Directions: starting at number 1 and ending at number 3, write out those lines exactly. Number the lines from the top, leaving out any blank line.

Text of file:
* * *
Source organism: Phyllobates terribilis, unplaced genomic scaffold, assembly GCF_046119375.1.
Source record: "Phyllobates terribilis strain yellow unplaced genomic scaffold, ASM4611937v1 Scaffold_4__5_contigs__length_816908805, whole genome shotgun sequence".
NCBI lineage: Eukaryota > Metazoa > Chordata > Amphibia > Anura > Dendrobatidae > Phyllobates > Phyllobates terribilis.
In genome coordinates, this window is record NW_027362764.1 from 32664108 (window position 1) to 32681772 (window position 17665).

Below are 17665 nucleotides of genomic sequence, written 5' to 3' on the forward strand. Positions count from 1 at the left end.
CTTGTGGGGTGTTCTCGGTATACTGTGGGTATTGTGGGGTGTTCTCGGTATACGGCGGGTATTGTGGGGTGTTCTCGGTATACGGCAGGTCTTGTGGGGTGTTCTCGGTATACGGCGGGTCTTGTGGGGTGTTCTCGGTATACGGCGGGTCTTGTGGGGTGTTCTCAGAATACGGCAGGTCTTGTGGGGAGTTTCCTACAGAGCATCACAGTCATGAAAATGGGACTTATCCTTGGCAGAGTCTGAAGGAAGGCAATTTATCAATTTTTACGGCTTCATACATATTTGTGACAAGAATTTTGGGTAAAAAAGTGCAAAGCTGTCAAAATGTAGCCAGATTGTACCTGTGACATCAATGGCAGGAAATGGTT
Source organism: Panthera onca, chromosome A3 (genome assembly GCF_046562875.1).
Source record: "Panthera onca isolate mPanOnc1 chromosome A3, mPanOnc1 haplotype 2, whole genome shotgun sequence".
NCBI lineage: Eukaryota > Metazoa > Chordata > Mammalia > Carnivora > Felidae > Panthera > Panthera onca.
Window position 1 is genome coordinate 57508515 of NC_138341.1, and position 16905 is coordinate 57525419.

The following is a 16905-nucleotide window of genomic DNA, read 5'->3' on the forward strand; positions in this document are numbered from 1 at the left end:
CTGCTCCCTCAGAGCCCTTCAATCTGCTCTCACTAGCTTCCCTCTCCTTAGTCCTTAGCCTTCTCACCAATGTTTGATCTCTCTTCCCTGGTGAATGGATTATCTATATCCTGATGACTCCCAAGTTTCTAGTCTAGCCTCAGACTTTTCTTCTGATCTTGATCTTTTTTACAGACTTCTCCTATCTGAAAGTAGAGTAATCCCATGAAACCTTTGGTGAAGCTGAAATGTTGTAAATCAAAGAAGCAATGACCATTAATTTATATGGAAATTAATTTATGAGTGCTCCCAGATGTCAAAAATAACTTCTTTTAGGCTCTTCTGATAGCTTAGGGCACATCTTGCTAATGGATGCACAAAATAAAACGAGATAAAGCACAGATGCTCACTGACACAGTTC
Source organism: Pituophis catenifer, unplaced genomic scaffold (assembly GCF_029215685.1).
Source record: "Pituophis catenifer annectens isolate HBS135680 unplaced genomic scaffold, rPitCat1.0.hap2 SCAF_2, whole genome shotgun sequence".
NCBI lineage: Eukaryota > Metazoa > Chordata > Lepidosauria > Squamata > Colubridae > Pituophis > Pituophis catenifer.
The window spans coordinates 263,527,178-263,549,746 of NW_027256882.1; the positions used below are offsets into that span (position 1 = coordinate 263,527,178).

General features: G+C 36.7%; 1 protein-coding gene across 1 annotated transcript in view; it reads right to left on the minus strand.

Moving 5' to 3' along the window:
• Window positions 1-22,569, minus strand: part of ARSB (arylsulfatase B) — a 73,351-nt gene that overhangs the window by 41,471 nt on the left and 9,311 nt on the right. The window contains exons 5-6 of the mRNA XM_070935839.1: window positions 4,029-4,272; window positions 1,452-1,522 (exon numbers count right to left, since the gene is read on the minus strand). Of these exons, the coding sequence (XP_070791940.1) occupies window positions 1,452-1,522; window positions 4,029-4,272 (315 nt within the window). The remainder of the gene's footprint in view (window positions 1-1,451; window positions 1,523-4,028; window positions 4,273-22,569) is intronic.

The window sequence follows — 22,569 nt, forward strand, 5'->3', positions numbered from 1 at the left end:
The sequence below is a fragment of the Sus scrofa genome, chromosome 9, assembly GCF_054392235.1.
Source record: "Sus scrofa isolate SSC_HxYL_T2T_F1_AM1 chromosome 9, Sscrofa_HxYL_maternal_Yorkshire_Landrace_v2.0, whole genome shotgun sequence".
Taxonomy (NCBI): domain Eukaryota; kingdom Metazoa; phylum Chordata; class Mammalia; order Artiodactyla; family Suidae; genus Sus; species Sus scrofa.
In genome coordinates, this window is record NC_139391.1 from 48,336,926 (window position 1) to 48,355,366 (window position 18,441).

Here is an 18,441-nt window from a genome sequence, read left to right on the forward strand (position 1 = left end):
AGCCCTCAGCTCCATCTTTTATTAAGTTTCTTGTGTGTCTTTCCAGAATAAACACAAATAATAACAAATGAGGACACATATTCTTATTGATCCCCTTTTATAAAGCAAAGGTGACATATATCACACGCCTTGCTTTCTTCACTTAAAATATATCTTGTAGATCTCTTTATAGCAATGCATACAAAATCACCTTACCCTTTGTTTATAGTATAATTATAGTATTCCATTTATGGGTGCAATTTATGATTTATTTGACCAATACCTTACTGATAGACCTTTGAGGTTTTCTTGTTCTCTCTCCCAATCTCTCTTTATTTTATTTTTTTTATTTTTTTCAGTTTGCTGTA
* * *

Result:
Source organism: Phyllobates terribilis, unplaced genomic scaffold, assembly GCF_046119375.1.
Source record: "Phyllobates terribilis strain yellow unplaced genomic scaffold, ASM4611937v1 Scaffold_4__5_contigs__length_816908805, whole genome shotgun sequence".
NCBI lineage: Eukaryota > Metazoa > Chordata > Amphibia > Anura > Dendrobatidae > Phyllobates > Phyllobates terribilis.